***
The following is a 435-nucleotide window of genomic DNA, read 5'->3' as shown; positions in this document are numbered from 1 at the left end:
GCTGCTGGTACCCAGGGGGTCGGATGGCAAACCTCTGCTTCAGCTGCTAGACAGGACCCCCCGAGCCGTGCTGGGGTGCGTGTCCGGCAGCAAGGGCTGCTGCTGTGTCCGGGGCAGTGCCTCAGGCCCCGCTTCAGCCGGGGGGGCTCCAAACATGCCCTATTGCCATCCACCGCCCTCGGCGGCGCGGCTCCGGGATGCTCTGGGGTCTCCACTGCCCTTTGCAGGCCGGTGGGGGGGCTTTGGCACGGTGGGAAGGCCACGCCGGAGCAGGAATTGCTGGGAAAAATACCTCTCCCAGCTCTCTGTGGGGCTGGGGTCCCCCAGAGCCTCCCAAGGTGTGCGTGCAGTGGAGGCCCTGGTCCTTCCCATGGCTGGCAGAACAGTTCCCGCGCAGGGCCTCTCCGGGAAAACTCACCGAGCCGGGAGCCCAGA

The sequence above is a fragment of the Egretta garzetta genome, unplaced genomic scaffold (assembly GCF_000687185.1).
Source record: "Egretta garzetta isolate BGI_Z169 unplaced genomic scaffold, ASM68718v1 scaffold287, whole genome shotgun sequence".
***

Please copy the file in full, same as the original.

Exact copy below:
The following is a 435-nucleotide window of genomic DNA, read 5'->3' as shown; positions in this document are numbered from 1 at the left end:
GCTGCTGGTACCCAGGGGGTCGGATGGCAAACCTCTGCTTCAGCTGCTAGACAGGACCCCCCGAGCCGTGCTGGGGTGCGTGTCCGGCAGCAAGGGCTGCTGCTGTGTCCGGGGCAGTGCCTCAGGCCCCGCTTCAGCCGGGGGGGCTCCAAACATGCCCTATTGCCATCCACCGCCCTCGGCGGCGCGGCTCCGGGATGCTCTGGGGTCTCCACTGCCCTTTGCAGGCCGGTGGGGGGGCTTTGGCACGGTGGGAAGGCCACGCCGGAGCAGGAATTGCTGGGAAAAATACCTCTCCCAGCTCTCTGTGGGGCTGGGGTCCCCCAGAGCCTCCCAAGGTGTGCGTGCAGTGGAGGCCCTGGTCCTTCCCATGGCTGGCAGAACAGTTCCCGCGCAGGGCCTCTCCGGGAAAACTCACCGAGCCGGGAGCCCAGA

The sequence above is a fragment of the Egretta garzetta genome, unplaced genomic scaffold (assembly GCF_000687185.1).
Source record: "Egretta garzetta isolate BGI_Z169 unplaced genomic scaffold, ASM68718v1 scaffold287, whole genome shotgun sequence".